Thursday, March 22, 2012

The Sun Also Rises by Ernest Hemingway

The Sun Also Rises by Ernest Hemingway
Originally published in 1926
Source: my husband's college copy

The Sun Also Rises is the story of Jake Barnes, Lady Brett Ashley, Robert Cohn and an assortment of other expatriates as they travel from their wild lives in Paris to the bullfights of Pamploma, Spain in the 1920's. Although the story is primarily about the interaction of these people, it is also an homage to Hemingway's passions.

The overview on the Barnes & Nobel calls The Sun Also Rises poignant, a word that I initially took issue with in reference to this book. My idea of the definition of "poignant" tended to be "profoundly moving, touching." I know this book is considered a masterpiece - any source you look at will tell you as much. But I definitely did not find it profoundly moving nor touching. Poignant, however, can also be defined as "neat, skillful and to the point," "piercing, incisive," and "keenly distressing to the mind." By any of those definitions, The Sun Also Rises is indeed poignant.

"Neat, skillful and to the point"
Hemingway may be the ultimate in "to the point" authors. When writing dialogue, he has almost entirely done away with the "he said, she cried, John extolled" pieces. The reader must pay attention in order to know who is saying what.

Whereas writers up to the time of the Lost Generation tended to be overly descriptive, Hemingway is very careful about when he uses description. I haven't much of a clue what any of the characters in this book look like, unless other characters have pointed out something about their features. Hemingway clearly preferred to let the reader form an image of his characters based almost entirely on their actions. He seemed to be of a different mind frame when it came to his passions - the streets of Paris, the countryside of Spain, fishing and bullfighting are all vividly portrayed (although certainly not in any way that might be considered flowery).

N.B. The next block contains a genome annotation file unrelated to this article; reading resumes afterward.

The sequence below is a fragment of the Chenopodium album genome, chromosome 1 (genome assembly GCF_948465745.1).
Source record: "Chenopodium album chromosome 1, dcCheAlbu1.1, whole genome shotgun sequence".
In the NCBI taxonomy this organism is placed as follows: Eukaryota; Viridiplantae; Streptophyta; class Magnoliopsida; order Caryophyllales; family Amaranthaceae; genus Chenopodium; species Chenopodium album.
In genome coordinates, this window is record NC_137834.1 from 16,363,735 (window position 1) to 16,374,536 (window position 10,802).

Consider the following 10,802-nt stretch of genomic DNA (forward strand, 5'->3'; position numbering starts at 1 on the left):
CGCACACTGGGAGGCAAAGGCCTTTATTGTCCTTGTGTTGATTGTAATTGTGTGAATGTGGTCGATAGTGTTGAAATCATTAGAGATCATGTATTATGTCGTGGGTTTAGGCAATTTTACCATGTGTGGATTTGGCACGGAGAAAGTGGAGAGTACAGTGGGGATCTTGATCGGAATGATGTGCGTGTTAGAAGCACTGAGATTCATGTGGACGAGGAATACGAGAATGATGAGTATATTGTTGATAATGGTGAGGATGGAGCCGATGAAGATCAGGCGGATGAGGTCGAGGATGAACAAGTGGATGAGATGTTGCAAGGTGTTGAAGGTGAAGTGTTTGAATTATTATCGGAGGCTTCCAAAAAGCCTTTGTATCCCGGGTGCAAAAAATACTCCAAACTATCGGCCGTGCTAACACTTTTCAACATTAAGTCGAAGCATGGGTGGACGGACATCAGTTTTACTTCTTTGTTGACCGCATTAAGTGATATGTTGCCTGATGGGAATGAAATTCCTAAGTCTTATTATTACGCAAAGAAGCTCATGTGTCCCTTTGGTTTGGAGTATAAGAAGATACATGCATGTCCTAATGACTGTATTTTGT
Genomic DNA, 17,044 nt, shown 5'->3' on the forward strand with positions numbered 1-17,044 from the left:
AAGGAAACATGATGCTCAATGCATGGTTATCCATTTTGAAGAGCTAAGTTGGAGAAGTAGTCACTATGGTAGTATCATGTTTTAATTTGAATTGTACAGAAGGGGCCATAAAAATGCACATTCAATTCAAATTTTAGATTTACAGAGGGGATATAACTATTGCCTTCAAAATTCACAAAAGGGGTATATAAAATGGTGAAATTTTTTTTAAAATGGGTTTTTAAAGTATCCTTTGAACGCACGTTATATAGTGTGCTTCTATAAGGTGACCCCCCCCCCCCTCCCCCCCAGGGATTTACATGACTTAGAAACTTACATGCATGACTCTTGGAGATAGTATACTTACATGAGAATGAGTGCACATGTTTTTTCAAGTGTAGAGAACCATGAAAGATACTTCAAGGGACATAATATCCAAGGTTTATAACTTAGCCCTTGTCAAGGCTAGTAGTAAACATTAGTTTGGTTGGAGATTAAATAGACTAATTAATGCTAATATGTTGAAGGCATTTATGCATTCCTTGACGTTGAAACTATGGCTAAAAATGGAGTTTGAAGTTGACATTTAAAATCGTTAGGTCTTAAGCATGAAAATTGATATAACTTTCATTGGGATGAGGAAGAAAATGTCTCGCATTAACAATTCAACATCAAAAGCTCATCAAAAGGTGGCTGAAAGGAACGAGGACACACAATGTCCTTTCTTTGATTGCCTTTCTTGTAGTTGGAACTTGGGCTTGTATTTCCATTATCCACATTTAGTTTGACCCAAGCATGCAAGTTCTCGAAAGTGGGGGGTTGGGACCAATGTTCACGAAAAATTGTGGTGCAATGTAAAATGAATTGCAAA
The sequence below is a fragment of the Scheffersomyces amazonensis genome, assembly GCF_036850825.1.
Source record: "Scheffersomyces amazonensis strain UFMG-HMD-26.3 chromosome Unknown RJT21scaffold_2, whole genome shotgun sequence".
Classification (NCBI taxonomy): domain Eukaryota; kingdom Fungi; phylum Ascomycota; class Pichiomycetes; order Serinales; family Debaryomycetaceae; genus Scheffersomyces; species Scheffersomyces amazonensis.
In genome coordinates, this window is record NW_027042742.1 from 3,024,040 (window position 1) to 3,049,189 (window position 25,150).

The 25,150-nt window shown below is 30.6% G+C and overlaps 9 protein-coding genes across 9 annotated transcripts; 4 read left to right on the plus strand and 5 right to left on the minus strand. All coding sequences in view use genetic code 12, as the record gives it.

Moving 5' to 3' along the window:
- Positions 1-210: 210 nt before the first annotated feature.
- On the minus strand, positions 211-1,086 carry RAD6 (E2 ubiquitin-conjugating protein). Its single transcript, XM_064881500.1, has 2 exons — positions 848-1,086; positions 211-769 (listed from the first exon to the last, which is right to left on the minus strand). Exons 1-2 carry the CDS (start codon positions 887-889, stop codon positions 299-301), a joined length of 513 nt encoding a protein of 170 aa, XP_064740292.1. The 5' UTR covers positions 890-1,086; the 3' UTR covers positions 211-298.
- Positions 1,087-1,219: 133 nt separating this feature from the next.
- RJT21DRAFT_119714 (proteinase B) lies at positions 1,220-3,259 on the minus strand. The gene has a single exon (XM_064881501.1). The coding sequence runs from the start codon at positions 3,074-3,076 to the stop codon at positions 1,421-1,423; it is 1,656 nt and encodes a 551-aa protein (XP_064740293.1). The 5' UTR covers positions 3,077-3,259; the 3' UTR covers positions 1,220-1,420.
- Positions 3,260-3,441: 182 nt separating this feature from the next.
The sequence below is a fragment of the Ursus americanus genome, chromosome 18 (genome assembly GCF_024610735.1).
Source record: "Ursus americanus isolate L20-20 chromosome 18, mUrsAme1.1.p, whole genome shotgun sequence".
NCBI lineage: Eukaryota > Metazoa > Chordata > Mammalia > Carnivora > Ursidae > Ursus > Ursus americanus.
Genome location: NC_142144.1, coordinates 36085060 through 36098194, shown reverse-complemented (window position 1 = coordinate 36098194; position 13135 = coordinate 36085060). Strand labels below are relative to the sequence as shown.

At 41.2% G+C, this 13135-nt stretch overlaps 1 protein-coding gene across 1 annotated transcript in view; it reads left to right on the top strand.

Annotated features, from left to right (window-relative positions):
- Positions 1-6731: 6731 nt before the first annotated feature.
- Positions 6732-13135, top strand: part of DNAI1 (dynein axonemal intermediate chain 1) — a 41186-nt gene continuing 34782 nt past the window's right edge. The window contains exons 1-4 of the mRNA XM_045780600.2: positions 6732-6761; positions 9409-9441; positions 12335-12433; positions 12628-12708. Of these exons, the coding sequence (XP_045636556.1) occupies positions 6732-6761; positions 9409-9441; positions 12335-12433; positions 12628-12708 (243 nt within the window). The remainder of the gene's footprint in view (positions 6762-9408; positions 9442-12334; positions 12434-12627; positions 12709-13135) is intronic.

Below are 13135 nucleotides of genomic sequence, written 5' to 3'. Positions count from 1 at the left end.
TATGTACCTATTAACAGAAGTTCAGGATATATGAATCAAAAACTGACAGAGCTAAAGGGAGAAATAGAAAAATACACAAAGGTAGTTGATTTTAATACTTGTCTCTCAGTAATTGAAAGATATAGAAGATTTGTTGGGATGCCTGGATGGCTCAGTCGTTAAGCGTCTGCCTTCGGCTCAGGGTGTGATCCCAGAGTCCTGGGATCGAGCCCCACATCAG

"Piercing, incisive"
While Hemingway may leave the reader to wonder about his characters appearance, he leaves the reader in no doubt whatsoever about their motivations, their biases, not their feelings, not even at his own expense.
"You're an expatriate. You've lost touch with the soil. You get precious. Fake European standards have ruined you. You drink yourself to death. You become obsessed by sex. You spend all your time talking, not working. You are an expatriate, see? You hang around cafes."
"Keenly distressing to the mind"
I'm not sure if when Hemingway wrote The Sun Also Rises the things that I found to be keenly distressing to the mind were then felt to be keenly distressing to the mind. Black people are repeatedly referred to by the N word, gay men are referred to as "faggots" and there is no end to belittling Robert Cohn because of his begin Jewish. Was this par for the course at the time the book was written? Does this merely reflect Hemingway's feelings? Or did Hemingway include these things just be provocative? None of this even touches on the passages about the running of the bulls and the bullfighting scenes.

It's been thirty years since I read anything by Hemingway. The Old Man and The Sea really should not be taught to high school students - they don't have the life experience to understand it and it may just scare them off of Hemingway forever! Did I enjoy this one any more? Well, yes and no. Honestly, I found it to be dry and, frankly, boring at times. But there is so much to think about in the book. It made for a excellent book club choice because of the story and the way it changed the way authors write. As much as I love Charles Dickens, Jane Austen and the like, thank you, thank you to Ernest Hemingway and the authors of his generation for teaching writers that sometimes less really is more.

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